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Telling the story of Ottawa’s Francophones

May 22, 2018
Laura Darche, uOttawa Gazette

Francophones have helped shape the City of Ottawa since it was first founded as Bytown. Despite this, the story of Francophones in Ottawa is not well known. Le Centre for Research on French Canadian Culture (CRCCF) has decided to tell their story through a virtual museum entitled French Life in the Capital.

Combining documentary research and historical interpretation, this website presents original snapshots that recount the evolution, contributions and ambitions of the Francophone population of Ottawa. The site brings this history to life through a variety of archival documents reproduced in high definition, including photos, drawings, letters, notarized papers, audio footage, musical and video recordings. Teaching material is also provided. Here’s a brief look at some of the site’s resources.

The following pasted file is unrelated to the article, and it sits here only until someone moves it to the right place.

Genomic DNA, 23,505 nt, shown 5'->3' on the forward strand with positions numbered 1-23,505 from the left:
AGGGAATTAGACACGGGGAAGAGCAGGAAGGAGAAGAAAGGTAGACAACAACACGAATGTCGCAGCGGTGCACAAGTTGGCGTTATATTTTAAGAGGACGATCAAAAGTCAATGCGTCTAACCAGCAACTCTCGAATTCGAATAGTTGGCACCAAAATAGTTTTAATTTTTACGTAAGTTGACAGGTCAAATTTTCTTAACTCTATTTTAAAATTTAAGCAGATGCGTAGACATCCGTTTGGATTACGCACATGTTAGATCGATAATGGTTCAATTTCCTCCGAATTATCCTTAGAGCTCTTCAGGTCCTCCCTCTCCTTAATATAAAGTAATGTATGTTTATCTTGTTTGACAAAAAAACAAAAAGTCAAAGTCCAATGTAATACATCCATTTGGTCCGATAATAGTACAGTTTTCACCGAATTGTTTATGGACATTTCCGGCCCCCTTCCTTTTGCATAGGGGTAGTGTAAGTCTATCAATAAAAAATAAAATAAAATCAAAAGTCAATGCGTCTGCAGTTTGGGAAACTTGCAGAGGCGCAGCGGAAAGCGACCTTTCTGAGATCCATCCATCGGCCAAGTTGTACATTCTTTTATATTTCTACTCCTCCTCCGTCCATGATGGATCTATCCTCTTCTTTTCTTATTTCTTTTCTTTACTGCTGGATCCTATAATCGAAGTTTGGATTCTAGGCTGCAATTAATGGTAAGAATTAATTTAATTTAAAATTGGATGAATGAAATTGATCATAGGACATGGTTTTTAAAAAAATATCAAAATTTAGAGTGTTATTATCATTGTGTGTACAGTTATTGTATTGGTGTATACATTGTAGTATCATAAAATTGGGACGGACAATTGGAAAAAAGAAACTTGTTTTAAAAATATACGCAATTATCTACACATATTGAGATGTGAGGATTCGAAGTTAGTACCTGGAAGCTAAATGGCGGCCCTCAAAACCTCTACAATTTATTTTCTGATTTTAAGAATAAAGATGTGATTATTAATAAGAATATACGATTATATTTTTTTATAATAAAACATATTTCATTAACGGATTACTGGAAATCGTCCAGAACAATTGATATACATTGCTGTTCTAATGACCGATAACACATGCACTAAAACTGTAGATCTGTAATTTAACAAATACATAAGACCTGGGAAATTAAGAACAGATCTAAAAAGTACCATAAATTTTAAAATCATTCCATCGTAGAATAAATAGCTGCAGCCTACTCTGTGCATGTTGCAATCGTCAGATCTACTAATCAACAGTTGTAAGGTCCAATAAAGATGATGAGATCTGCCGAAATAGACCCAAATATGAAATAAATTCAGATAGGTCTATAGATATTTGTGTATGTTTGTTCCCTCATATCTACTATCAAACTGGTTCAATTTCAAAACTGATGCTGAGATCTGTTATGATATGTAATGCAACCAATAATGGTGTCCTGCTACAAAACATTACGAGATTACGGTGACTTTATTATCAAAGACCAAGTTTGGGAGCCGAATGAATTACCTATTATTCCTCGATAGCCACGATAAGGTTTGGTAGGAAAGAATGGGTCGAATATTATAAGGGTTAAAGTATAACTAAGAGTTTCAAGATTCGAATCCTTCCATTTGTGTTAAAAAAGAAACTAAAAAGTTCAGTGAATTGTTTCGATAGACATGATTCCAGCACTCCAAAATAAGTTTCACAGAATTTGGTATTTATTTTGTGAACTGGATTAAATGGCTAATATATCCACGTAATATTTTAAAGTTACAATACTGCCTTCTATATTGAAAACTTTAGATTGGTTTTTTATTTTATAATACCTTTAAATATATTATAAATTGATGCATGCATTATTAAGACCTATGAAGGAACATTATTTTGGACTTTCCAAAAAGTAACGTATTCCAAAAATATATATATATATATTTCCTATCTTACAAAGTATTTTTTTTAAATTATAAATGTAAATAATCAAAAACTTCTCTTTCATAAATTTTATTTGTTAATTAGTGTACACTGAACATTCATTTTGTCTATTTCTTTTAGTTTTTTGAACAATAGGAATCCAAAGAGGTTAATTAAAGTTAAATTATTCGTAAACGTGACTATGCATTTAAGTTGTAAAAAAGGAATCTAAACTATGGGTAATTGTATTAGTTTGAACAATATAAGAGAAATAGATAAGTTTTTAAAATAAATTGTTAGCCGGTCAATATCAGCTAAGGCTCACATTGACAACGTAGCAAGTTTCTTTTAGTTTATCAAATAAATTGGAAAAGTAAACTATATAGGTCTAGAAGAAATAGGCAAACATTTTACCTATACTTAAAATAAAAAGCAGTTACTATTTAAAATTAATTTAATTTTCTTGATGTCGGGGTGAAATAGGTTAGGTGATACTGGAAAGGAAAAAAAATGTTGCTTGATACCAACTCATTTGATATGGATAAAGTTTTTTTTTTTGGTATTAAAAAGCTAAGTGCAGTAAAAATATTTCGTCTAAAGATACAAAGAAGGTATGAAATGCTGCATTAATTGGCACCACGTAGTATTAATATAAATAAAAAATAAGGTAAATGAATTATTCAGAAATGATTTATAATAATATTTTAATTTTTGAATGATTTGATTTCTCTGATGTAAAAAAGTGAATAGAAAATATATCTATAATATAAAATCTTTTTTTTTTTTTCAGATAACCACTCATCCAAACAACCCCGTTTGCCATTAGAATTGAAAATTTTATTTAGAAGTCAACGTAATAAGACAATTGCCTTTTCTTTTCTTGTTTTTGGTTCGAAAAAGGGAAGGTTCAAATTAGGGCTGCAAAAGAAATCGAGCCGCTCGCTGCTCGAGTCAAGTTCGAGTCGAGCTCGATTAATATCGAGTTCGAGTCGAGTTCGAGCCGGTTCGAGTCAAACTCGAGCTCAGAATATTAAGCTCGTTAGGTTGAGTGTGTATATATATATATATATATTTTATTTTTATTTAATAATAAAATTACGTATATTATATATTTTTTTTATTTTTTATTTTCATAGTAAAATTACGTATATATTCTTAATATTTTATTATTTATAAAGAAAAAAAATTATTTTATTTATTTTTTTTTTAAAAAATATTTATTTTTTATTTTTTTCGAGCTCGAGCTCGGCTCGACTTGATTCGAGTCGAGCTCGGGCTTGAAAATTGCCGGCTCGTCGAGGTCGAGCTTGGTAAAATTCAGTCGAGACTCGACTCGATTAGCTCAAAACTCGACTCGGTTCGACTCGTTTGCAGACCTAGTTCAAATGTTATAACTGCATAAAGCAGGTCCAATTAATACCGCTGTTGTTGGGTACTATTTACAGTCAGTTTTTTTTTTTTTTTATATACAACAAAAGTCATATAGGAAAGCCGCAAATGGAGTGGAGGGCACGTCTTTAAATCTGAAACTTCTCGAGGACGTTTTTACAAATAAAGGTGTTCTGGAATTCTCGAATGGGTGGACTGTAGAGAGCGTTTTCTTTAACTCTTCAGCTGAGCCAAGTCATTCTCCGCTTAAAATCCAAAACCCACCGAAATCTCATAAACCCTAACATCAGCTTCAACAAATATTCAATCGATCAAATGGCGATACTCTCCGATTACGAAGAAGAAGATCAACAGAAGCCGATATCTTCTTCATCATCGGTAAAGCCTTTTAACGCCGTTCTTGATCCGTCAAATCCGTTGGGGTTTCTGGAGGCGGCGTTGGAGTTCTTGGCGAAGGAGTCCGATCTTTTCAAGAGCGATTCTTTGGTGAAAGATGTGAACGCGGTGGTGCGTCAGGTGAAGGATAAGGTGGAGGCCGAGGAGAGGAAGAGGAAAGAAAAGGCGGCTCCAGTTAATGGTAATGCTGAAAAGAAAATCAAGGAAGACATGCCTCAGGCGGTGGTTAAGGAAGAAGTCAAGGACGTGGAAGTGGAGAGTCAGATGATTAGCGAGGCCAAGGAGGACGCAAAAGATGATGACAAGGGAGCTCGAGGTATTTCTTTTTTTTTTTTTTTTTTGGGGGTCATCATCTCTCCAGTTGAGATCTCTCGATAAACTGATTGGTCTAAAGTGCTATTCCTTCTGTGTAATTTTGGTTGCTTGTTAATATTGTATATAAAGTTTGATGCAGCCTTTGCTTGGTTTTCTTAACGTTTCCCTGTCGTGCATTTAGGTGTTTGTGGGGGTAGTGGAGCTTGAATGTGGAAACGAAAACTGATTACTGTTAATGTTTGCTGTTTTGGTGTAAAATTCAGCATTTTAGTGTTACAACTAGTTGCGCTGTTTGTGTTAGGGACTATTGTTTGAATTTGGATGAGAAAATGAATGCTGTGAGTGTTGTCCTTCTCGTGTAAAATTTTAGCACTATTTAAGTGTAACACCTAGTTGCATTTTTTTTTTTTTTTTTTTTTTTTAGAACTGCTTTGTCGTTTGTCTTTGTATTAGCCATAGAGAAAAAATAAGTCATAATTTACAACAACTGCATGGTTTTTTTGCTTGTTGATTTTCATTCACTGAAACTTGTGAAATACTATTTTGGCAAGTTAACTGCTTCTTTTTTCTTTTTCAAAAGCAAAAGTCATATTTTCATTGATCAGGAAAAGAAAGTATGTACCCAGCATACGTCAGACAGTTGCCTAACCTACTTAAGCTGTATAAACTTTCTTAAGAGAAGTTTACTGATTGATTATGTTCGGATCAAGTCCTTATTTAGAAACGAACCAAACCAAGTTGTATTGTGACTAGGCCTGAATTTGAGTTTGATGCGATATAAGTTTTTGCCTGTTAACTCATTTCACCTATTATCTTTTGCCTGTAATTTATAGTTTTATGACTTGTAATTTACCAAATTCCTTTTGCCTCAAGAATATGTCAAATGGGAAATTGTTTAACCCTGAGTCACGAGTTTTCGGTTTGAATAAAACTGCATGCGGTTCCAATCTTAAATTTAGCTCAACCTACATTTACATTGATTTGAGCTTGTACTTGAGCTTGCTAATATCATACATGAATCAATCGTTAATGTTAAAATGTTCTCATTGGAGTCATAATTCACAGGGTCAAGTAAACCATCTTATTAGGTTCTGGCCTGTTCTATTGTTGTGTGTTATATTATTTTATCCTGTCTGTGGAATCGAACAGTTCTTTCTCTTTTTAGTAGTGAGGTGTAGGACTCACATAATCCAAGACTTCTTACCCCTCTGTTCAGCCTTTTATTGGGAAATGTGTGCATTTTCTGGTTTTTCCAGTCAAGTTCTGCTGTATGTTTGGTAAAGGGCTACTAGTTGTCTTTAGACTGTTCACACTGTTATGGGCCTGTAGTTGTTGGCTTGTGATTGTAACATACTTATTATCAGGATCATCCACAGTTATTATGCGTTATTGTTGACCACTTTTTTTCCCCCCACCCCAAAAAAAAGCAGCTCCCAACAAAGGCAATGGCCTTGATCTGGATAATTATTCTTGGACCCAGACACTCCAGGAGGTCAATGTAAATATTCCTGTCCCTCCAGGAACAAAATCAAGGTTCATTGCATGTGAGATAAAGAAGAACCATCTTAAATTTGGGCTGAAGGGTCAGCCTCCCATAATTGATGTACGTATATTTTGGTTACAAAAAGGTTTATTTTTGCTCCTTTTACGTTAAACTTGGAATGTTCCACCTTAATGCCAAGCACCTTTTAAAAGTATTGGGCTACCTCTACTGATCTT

Spaces in motion

Lower Town, LeBreton Flats, Sandy Hill, Vanier and Orléans are among the neighbourhoods built by Francophones. These areas are steeped in history and their inhabitants’ stories are told in their streets, both current and former. The great fire of 1900, urban renewal, the suburbanisation of the village of Orléans: all have left indelible traces on the landscape.

A vibrant community

Religious groups had been active in Ottawa for over a decade when the city was chosen as Canada’s capital. These Catholic orders had begun organizing the workers of the rough Bytown, and they greatly influenced the development of Ottawa’s Francophone community and its institutions.

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